THE FLORIDA BAR, Complainant, v. Albert A. RAPOPORT, Respondent.
We have for review a referee's report finding as a matter of law that respondent, Albert A. Rapoport, engaged in the unlicensed practice of law. We have jurisdiction. See art. V, § 15, Fla. Const.
Rapoport is licensed to practice law in Washington, D.C. He is a member in good standing of the bars of the Supreme Court of the United States and the District of Columbia Court of Appeals. He is not a member of The Florida Bar.
The Bar filed its petition for an injunction in January 2001, claiming that Rapoport was engaged in the unlicensed practice of law (UPL) because he (1) represents parties in Florida in securities arbitration proceedings by entities such as the American Arbitration Association, the National Association of Securities Dealers, and the New York Stock Exchange; and (2) advertises his securities arbitration services in the Fort Lauderdale Sun-Sentinel.1 The Court issued an order to show cause on January 29, 2001. Rapoport responded to the order to show cause. Although it appeared to the Court at that time that Rapoport admitted the material allegations in The Florida Bar's petition, the Court referred the matter to a referee for determination of any questions of fact. See R. Regulating Fla. Bar 10-7.1(b)(6).
After discovery was propounded by both parties, including the Bar's request for admissions, the Bar filed a motion for summary judgment, alleging that there were no material facts in dispute.2 The referee granted summary judgment, making the following findings of undisputed facts: Rapoport (1) is not a licensed Florida attorney; (2) operates a law practice in Florida and represents persons in securities arbitration matters; (3) advises clients about the legal merits of their securities arbitration claims; (4) prepares, signs, and files securities arbitration claims for his clients; (5) represents his clients in securities arbitration proceedings; (6) offers advice and representation to stockbrokers defending claims in securities arbitration; and (7) has, in the past, advertised in the Sun-Sentinel his availability to represent persons in securities arbitration proceedings.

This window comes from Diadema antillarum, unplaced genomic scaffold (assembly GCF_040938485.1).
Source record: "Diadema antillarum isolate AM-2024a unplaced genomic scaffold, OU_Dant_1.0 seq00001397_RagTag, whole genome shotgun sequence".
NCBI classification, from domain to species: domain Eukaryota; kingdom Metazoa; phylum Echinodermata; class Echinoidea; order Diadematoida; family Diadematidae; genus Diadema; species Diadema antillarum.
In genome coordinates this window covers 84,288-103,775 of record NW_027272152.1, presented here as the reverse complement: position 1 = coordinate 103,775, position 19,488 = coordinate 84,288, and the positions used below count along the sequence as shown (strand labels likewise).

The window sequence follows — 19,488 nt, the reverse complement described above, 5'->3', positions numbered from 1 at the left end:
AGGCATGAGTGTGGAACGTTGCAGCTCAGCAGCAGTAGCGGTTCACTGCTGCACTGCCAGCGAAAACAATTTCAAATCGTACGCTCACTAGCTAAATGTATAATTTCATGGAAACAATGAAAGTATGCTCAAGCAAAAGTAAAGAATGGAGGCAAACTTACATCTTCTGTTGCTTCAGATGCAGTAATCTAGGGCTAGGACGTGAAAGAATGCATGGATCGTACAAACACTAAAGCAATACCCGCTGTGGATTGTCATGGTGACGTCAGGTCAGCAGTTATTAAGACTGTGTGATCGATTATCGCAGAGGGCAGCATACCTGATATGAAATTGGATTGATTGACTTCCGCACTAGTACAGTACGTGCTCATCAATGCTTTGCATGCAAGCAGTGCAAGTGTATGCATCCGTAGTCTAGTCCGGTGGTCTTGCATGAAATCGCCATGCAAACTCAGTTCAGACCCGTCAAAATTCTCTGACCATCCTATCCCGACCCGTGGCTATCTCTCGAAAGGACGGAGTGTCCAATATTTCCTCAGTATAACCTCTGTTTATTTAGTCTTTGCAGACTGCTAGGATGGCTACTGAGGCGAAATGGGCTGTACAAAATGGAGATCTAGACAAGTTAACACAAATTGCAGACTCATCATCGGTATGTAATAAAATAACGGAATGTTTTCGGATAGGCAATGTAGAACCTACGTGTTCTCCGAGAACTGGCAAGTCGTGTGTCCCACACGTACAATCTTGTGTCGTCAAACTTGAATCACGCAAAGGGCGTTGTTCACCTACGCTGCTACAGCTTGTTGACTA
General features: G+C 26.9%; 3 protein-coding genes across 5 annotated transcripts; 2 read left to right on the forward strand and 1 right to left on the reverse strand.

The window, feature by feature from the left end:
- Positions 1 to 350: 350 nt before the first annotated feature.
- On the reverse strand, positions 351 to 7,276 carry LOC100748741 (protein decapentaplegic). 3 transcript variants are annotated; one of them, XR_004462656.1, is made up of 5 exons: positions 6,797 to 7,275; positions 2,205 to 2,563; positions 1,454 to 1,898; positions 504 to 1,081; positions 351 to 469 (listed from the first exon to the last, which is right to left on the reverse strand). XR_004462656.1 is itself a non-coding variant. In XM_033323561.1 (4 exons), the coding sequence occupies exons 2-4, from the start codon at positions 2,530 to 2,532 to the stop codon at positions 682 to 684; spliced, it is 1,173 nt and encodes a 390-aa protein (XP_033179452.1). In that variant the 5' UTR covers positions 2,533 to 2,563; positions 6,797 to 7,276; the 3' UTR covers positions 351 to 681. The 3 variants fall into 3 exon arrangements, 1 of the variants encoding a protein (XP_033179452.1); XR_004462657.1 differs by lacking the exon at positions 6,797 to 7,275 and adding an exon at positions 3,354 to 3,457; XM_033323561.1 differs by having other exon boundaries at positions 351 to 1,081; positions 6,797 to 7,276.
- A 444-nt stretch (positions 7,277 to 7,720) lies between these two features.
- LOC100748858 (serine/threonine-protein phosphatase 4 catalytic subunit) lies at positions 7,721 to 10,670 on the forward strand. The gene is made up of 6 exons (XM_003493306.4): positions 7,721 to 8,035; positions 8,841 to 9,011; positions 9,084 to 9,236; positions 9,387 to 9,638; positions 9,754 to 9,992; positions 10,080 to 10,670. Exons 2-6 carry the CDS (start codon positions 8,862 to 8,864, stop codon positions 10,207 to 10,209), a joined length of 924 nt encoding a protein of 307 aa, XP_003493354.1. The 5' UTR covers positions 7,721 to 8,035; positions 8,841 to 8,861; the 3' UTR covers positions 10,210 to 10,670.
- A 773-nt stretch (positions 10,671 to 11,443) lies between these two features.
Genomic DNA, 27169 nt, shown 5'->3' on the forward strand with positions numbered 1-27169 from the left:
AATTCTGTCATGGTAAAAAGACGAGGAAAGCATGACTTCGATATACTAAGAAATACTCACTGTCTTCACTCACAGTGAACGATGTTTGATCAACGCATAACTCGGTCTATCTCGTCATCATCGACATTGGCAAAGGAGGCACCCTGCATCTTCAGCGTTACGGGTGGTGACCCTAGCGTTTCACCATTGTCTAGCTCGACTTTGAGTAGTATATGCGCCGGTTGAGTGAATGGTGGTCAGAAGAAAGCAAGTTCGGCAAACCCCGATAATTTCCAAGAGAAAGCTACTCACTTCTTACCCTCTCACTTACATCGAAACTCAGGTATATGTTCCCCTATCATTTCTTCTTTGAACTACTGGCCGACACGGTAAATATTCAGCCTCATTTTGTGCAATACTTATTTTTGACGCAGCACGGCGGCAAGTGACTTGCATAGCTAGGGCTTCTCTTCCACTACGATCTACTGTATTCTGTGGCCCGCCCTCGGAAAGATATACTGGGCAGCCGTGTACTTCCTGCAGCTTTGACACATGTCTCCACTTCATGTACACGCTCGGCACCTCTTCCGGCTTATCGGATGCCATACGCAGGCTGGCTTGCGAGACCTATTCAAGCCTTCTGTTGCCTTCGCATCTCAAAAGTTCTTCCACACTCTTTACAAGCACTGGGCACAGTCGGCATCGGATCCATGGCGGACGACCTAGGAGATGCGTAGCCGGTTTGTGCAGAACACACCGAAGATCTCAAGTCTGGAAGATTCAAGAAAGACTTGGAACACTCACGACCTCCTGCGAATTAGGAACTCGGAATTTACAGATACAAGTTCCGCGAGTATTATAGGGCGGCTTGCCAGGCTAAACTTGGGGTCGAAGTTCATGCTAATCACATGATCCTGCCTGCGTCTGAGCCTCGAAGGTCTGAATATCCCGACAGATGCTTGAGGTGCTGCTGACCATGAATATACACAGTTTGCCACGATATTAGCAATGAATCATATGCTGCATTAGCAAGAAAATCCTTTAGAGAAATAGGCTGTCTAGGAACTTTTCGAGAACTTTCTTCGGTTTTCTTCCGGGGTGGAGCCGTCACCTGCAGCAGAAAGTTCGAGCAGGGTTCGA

Based on these findings of fact, the referee concluded that (1) Rapoport is a nonlawyer in Florida and cannot operate a law practice or engage in the general practice of law in Florida; (2) Rapoport has engaged in the practice of law by giving legal advice and consultation to clients, by drafting, signing, and filing securities arbitration claims for clients, and by representing clients in securities arbitration proceedings; (3) no federal or state law authorizes Rapoport as a nonlawyer to provide legal services and advice in securities arbitration matters; (4) Florida maintains its substantial interest and authority to prohibit UPL to protect the public; (5) Rapoport has advertised his availability to represent parties in securities arbitration proceedings; and (6) Rapoport has engaged in UPL and is subject to injunction.
Rapoport does not contend that any of these material facts are in dispute. Rather, Rapoport claims that the Federal Arbitration Act, 9 U.S.C. §§ 1-307 (2000), (FAA) preempts state law 3 and that Florida has no authority to forbid an attorney from acting in Florida for parties in federal securities matters.
In Sperry v. Florida ex rel. Florida Bar, 373 U.S. 379, 83 S.Ct. 1322, 10 L.Ed.2d 428 (1963), the United States Supreme Court, although acknowledging Florida's substantial interest in regulating the practice of law within the state, held that Florida could not enjoin a nonlawyer registered to practice before the U.S. Patent Office from preparing and prosecuting patent applications in Florida because a federal statute and Patent Office regulations authorized the practice. Rapoport provides a long list of federal cases concerning securities arbitration that involve preemption of state law by the FAA.4 None of the cases, however, concerns the authorization of the practice of law in securities arbitration proceedings.
Florida Bar re Advisory Opinion on Nonlawyer Representation in Securities Arbitration, 696 So.2d 1178 (Fla.1997), is directly on point. In that case, this Court held that it was unlicensed practice of law for nonlawyers in securities arbitration proceedings to give specific legal advice and perform the traditional tasks of the lawyer at arbitration proceedings. Rapoport admittedly has engaged in the traditional tasks of the lawyer-giving of legal advice, preparing and submitting claims, representing clients in proceedings, advertising his ability to represent clients-in securities arbitration proceedings in Florida. He is a nonlawyer in Florida under Rule Regulating the Florida Bar 10-2.1(c), which provides in pertinent part: